Received: Received a copy from the publisher through NetGalleyRelease Date: June 18, 2013
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A spectacularly original, vibrant, and spirited debut narrated by a shy, sensitive college student who, in her search for love and family, must flee everything she knows.
Margie Fitzgerald has always had a soft spot for helpless creatures. Her warm heart breaks, her left ovary twinges, and Margie finds herself smitten with sympathy. This is how Margie falls in love with her Latin professor, a lonely widower and single father who trembles visibly in class. This is how Margie joins a band of ragtag student activists called H.E.A.R.T. (Humans Encouraging Animal Rights Today) in liberating lovebirds from their pet-store cages. And this is how Margie becomes involved in a plan so dangerous, so reckless, and so illegal, that she must flee her California college town, cut off contact with her dear old dad, and start fresh in a place unlike anywhere she has ever been. Introducing one of the most unforgettable heroines in recent fiction, The Lovebird is a novel about a girl who can't abandon a lost cause, who loves animals, and who must travel to the loneliest place on earth to figure out where she really belongs.
I remember reading the synopsis of this when I first requested it off Netgalley, but to be honest by the time I got around to reading it I forgot what it was about... I knew I liked the colours of the cover and I knew there was something interesting about it or why would I have requested it, right? Well it definitely was a cute book, but at times I felt that I was reading two different stories (both were interesting, but there needed to be something more to connect them).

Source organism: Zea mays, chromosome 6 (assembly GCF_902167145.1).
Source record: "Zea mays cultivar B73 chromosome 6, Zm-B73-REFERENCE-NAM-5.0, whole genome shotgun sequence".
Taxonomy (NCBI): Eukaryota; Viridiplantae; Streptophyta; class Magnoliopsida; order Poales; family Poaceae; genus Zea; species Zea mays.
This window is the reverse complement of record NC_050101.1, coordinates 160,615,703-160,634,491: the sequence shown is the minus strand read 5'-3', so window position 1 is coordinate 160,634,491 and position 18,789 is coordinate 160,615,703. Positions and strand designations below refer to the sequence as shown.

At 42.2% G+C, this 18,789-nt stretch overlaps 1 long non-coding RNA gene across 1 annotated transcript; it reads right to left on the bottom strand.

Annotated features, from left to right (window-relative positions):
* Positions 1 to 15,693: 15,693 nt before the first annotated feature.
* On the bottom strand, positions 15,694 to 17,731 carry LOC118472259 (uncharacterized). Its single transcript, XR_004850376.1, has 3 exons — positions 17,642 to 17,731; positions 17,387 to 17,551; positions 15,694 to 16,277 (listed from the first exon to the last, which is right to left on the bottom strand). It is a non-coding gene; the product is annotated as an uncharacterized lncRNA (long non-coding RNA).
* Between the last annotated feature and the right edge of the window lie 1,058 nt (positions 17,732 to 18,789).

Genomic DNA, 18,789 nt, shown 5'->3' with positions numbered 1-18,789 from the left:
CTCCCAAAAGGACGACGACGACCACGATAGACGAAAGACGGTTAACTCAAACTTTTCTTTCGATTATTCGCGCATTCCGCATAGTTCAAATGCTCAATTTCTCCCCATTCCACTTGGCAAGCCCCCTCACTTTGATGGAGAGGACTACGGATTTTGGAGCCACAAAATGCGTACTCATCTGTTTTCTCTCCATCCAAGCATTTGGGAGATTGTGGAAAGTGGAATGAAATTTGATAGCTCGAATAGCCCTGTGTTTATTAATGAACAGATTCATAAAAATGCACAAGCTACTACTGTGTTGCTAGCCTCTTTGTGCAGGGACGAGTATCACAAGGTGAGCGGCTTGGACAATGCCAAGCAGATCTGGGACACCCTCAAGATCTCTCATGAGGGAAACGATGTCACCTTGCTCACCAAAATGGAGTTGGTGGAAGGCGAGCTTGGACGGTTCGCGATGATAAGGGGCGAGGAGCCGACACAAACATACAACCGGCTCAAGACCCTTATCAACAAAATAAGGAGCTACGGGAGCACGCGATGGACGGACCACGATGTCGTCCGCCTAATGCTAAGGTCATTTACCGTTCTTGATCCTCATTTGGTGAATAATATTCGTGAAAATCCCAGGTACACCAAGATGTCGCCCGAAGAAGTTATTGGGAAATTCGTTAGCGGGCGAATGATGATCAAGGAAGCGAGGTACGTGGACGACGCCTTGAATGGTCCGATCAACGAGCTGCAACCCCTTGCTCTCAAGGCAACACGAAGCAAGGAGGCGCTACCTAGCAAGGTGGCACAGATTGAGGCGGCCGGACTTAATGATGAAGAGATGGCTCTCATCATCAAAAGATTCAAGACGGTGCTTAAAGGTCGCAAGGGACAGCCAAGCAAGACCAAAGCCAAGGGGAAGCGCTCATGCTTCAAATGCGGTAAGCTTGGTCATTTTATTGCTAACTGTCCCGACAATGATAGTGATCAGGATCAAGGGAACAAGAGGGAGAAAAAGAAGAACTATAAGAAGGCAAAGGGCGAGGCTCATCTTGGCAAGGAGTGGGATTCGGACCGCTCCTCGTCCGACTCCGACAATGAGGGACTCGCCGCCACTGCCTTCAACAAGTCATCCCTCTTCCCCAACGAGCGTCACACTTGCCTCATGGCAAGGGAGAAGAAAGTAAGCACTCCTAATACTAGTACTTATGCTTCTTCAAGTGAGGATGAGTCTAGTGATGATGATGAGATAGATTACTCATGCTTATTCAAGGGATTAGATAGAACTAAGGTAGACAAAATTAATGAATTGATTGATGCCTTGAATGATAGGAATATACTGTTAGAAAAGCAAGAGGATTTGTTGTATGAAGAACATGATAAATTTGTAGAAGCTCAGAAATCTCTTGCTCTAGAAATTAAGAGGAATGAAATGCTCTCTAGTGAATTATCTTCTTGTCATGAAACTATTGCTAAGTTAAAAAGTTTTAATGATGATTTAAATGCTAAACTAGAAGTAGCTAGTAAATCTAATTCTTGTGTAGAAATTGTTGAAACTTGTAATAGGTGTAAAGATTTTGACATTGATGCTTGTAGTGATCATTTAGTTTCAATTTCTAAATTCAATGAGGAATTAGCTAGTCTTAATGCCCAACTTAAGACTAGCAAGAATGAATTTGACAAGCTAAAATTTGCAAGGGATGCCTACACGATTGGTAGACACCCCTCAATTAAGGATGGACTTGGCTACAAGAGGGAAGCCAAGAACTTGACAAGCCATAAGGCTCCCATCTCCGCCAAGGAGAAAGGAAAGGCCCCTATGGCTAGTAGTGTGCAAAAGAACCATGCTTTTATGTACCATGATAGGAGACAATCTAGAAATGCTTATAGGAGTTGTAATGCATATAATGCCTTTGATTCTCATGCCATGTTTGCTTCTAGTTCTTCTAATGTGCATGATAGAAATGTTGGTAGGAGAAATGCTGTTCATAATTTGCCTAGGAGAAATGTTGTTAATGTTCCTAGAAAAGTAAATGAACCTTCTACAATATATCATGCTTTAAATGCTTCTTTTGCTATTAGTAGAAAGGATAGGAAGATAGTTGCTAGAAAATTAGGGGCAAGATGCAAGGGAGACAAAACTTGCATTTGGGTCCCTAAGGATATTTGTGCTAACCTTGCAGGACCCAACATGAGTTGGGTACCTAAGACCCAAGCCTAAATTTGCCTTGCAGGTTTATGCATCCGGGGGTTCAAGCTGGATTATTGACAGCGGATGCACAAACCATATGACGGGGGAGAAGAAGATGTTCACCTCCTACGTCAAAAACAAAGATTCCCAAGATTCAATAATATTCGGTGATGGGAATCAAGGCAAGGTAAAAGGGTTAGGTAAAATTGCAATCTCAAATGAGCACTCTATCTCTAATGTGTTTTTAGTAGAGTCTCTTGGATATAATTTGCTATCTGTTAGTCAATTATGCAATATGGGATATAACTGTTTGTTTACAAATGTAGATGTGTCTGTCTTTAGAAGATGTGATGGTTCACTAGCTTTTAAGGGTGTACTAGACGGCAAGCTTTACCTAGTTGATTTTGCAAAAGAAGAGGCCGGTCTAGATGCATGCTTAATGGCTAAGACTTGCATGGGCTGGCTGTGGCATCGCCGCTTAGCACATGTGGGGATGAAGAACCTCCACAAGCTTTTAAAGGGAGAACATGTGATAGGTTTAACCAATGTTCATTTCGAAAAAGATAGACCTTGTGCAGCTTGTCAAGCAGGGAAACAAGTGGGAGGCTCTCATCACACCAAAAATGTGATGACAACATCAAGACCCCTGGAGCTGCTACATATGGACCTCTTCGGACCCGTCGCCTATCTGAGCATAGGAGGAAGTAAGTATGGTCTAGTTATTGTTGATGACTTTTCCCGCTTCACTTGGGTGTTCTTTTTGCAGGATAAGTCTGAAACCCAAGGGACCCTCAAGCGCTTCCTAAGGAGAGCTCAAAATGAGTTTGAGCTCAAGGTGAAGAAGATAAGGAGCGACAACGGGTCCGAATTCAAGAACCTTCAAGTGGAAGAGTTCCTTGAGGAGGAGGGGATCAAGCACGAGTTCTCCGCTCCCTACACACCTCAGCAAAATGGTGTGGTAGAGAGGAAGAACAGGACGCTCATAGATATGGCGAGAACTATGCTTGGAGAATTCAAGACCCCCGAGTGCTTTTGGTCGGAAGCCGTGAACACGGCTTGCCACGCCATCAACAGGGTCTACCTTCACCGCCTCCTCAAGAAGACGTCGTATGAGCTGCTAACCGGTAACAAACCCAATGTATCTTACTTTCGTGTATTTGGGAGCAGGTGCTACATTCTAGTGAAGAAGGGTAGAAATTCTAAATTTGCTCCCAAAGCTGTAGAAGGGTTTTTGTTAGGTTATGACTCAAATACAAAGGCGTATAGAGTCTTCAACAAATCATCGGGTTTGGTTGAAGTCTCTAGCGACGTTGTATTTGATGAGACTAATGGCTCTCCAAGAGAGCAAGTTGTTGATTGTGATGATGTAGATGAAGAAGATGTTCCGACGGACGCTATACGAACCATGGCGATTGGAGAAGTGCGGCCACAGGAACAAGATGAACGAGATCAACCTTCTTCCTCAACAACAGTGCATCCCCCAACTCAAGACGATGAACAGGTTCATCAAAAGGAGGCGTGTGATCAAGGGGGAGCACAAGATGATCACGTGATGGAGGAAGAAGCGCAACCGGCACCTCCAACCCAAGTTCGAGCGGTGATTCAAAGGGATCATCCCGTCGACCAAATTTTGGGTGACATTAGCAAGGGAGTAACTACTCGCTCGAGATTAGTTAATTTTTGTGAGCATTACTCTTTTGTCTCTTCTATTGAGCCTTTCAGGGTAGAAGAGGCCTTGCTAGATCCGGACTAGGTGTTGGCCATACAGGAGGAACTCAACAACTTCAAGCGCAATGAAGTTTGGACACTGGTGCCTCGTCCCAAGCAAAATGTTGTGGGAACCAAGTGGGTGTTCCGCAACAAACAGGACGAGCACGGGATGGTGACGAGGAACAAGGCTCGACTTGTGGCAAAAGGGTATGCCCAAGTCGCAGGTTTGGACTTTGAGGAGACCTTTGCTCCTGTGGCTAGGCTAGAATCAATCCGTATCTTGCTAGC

The first half of the book focuses on Margie while in college and on her romance with her Latin professor. Throughout the book, I really sympathized with Margie, she is lonely and a very homey kind of girl that is always on the outside, until her Latin professor brings her to the inside of something, and that changes her life. When Margie finally finds her place it all becomes so much, she changes everything because of this love she has for her professor, she becomes vegan and becomes heavily involved in this group of animal activists. When the relationship falls apart, you really see how this person affected Margie and slowly everything around her starts to unravel and she gets herself in trouble. From here, we come to the next part of the book where Maggie must flee to the most secluded place ever... Crow country, a native reserve.
I really felt that the first half and the second half were almost two different books, Margie is a completely different character in each section. I do understand that the setting really changes her, and helps her learn about herself and what she needs to do to change. I really loved the characters during this part of the book, they help Margie learn so much about her life and they become family to her. This time alone gives Margie the chance to reminisce of her past and realize her mistakes.
The one thing about this book that I didn't realize until it was mentioned was when this was all taking place. Something about the beginning made me feel that this was a book that took place more in the past, something like the 70's or 80's... but it actually all takes place in present time. It's great to read a book about someone who becomes so passionate about a cause that it really takes over their life, and seeing how it effects not only them but the people they spend time with too.
In the end, I did enjoy myself with this story. It was great to see Margie learn that to grow up she needs to choose her own path instead of letting other choose it for her. Margie is a character that really grows up over time and learns where home really is for her. Though I felt that there were two different stories, I still enjoyed Margie's story.